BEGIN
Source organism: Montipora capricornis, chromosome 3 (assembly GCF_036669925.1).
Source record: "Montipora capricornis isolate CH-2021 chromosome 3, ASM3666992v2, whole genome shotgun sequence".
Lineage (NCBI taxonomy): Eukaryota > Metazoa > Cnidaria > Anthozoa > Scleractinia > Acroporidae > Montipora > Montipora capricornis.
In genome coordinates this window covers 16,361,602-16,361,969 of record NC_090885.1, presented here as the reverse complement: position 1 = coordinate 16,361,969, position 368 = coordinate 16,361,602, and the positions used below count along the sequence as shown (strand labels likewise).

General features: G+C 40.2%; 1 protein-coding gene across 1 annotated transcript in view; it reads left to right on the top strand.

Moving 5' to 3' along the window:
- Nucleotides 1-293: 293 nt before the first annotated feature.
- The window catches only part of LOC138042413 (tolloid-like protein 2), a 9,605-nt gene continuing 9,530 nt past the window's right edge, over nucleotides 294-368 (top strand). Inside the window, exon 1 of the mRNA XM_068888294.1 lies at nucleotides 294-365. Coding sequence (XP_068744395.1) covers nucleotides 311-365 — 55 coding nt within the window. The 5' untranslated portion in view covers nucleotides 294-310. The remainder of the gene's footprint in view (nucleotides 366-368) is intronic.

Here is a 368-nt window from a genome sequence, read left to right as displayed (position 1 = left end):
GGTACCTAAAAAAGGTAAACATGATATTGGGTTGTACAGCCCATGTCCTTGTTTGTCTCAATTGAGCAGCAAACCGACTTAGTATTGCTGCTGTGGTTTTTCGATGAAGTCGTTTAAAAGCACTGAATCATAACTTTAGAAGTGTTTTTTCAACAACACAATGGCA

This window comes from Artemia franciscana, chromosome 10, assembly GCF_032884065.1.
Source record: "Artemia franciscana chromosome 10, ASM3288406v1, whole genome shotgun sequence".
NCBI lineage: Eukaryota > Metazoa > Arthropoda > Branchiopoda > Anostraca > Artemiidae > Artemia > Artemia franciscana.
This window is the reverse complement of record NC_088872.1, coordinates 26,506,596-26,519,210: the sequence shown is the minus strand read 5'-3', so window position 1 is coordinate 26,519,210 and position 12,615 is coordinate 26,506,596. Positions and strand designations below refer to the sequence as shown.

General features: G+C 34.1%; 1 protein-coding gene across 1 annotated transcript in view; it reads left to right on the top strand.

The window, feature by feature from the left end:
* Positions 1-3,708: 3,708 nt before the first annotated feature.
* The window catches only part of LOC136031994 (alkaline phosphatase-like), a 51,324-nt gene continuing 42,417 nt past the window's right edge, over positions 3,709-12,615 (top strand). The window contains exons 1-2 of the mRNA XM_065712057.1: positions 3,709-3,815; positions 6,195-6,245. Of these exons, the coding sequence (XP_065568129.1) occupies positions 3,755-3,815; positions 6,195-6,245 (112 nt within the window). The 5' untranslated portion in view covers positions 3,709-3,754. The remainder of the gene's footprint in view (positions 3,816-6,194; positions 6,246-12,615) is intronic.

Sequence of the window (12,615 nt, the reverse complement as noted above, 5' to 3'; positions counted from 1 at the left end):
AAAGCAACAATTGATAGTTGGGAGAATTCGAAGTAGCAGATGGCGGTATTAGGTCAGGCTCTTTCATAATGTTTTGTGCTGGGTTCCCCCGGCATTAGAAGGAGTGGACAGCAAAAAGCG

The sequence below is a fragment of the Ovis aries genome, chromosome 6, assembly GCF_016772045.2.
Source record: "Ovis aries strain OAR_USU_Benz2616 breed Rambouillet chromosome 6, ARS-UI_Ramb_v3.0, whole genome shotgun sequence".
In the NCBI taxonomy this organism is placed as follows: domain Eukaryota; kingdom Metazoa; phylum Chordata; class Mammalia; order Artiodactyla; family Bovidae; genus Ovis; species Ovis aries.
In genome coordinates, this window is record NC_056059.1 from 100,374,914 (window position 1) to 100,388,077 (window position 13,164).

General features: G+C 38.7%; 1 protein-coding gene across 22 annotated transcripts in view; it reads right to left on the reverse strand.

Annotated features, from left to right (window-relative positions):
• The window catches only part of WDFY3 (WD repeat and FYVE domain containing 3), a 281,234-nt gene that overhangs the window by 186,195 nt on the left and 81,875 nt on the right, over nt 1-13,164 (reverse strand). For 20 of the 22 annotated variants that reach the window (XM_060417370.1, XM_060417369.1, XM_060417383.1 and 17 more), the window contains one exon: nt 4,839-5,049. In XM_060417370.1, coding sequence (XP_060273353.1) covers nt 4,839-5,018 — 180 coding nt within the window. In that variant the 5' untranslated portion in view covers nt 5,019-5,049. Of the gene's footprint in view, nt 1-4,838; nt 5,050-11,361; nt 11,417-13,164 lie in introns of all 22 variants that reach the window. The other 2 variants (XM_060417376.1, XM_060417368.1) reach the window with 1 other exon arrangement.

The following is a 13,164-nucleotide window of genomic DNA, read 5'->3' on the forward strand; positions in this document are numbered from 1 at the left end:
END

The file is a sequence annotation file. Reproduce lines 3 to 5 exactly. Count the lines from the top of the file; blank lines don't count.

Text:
Lineage (NCBI taxonomy): Eukaryota > Metazoa > Cnidaria > Anthozoa > Scleractinia > Acroporidae > Montipora > Montipora capricornis.
In genome coordinates this window covers 16,361,602-16,361,969 of record NC_090885.1, presented here as the reverse complement: position 1 = coordinate 16,361,969, position 368 = coordinate 16,361,602, and the positions used below count along the sequence as shown (strand labels likewise).

General features: G+C 40.2%; 1 protein-coding gene across 1 annotated transcript in view; it reads left to right on the top strand.